“I know.” Cye fell into his layers of blankets and comforters and seized a plush blue dolphin the size of his torso. Kento half-sneered at the sight and stormed into the bedroom; his arrival prompted further burrowing into the folds of the blankets.

“Look at you, man. All you ever do is hide in here and cry like a baby! Is that all you wanna do with your life? You’re only giving them reasons to shun you now. You gotta get out and do something!” He waited for a response but received only more crying. Deep, low, bitter, wounded sobbing. “Things aren’t as bad as you think, Cye. You’ve got us, Sayoko....You don’t need to do this.” The crying continued, growing louder and more wounded. Cye curled up into a tight ball, only his hair peeking out of the blankets. Kento sighed and gave up. “I’ll see you later.”

Cye waited until the apartment was silent. He pushed aside the blankets and peered around; he was alone. He sat up slightly, still keeping the blankets wrapped around his body. A huge sigh heaved through his suddenly frail figure, and he hugged the plush dolphin with a last, shaky sob. “At least you don’t yell at me, Sparkle...” he whispered to himself, as stuffed toys usually can’t hear. He stood up and walked over to the dresser, on top of which was a leather-bound scrapbook. Carefully, he picked up the scrapbook and returned to the bed, flopping all of his weight down onto the mattress. As he leafed through the heavy pages, his sobs turned into faint smiles.

Each page held a piece of his life, a tangible reminder of an intangible memory. the earliest photo was when he was two, right before he first swam underwater. The sensations always stayed with him, even if the details were long lost. The sting of the salt water’s first kiss on his eyes, the delight at the sight of something bright and fast swimming by, and the strain in his lungs as he swam in vain towards the surface, a strain relieved as his mother pulled him through the surface and into her warm embrace. It may well have been the best single moment of his life. As he turned the pages, more memories came back: his first successful cooking attempt; his first pet, a goldfish named Sunny; his first bicycle; and others. As he reached the last few pages, the smiles began to melt, and the urge to cry returned.


The memory of the morning a few short months before was still fresh in his mind and ate away like an infected, festering gash on his soul. The night before, he had to work, and he wouldn’t be home until late. They had eaten dinner together, when he first noticed how sickly she looked. Still, he couldn’t afford to miss any more days at the restaurant, and she wanted him to go. He gave her a good-bye hug, which she returned with a kiss on the cheek; calls of affection echoed from the doorway: I love you, sweetie; I love you, too, Mum. Then he left, and upon his return, he simply crept into bed. When he woke up, she wasn’t waiting at the table drinking her coffee. She was still in bed--and wasn’t breathing. Despite his every attempt to get help and get her to breathe, she was gone. He sat there long after the ambulance arrived, still shaking. She was the only parent he had ever known, having lost his father too early to remember, and now she was gone. His sister refused to speak to him, his peers treated him like garbage, and now his friends had turned against him. He knew this was his punishment. He should’ve stayed home that night and stayed with her; instead, he went off as he always did, and this was how he had to pay for his neglect.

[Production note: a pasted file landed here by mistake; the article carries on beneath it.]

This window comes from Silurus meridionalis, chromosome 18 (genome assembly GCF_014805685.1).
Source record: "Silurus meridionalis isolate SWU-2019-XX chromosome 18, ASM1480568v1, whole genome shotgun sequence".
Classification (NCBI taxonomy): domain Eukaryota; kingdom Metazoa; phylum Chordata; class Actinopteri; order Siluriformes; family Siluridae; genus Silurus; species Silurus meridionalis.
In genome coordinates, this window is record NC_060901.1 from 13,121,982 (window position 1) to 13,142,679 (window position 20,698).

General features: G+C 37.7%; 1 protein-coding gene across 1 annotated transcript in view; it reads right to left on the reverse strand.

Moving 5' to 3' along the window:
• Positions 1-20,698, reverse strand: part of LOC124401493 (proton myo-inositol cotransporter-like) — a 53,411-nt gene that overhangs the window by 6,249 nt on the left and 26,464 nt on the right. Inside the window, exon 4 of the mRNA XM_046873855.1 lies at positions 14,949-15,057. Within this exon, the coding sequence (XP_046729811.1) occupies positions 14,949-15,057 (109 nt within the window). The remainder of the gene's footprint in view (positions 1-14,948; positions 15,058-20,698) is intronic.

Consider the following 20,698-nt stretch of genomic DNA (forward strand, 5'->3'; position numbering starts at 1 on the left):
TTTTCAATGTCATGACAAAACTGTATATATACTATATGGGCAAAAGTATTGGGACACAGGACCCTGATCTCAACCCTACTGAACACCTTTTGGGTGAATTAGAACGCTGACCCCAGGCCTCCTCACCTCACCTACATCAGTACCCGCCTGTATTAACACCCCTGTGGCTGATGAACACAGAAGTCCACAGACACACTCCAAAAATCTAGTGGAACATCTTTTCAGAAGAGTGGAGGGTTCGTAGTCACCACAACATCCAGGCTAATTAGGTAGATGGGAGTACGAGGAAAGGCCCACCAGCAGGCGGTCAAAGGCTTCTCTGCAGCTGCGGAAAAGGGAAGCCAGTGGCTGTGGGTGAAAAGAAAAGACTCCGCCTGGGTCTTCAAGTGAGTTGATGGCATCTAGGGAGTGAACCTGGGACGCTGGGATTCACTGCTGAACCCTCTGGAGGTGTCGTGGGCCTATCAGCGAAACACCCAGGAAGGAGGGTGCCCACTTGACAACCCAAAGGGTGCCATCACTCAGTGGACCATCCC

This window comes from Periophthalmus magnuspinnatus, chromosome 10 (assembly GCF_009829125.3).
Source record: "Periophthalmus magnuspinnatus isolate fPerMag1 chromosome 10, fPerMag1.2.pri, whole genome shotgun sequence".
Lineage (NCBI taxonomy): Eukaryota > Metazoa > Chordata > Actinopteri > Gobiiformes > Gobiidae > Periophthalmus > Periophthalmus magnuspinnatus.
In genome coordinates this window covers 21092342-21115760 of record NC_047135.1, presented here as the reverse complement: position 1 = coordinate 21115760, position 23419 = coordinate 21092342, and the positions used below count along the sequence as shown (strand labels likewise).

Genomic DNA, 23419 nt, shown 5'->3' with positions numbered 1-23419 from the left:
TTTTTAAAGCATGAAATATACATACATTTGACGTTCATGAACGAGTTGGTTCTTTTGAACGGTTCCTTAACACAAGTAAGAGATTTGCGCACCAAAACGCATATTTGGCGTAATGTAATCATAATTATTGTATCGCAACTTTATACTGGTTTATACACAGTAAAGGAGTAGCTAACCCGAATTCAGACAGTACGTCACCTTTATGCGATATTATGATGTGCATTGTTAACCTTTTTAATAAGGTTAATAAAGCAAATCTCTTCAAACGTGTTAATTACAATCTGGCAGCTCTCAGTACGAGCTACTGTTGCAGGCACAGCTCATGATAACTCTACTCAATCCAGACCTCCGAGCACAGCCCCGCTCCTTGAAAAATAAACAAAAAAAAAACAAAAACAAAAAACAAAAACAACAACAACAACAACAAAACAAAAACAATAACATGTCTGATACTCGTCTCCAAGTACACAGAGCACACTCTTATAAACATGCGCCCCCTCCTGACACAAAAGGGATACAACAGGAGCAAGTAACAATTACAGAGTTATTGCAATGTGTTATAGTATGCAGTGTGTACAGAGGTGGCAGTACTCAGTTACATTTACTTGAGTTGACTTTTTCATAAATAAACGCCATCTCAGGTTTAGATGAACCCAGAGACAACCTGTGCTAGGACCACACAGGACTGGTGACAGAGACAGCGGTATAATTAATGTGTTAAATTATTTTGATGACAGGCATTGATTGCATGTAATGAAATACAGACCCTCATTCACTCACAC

“Mummy, I’m sorry...” Cye wept as he ran a palsied, unsteady hand over her funeral card. “I’m sorry.....” The sobs returned stronger than ever, and he curled up into a ball again, letting the scrapbook fall to the floor. Slowly, the sobs exhausted him, and he closed his eyes, still sniffling as he dozed off.

The ringing phone revived him, and he wearily shoved the blankets off his body, still not quite sure if he had heard anything. Cye rubbed his eyes, the cooling paths of his tears still apparent to the touch. He staggered to the phone and roughly picked up the receiver. Every bit of him hoped that this wasn’t the school calling again.

“Hello?” Cye groaned into the phone.

“Hello, Cye?” a familiar female voice asked. “It’s Ayame. Are you okay?”

“No. Could you come by, please? I don’t want to be alone right now.”

“Are you sure she’s here, Domus?” the silver-haired young woman in skintight black leather asked what was apparently nothing.

“She’s here, Eshe,” a dull man’s voice responded. “If she robs me of another adequate meal, so help her......”

“I won’t let her take another away from you, Domus Nen. If all else fails, we’ll compensate. This situation does lend itself to compensation rather well.”

“See to it that it never comes to that.”

“Yes, Domus Nen.”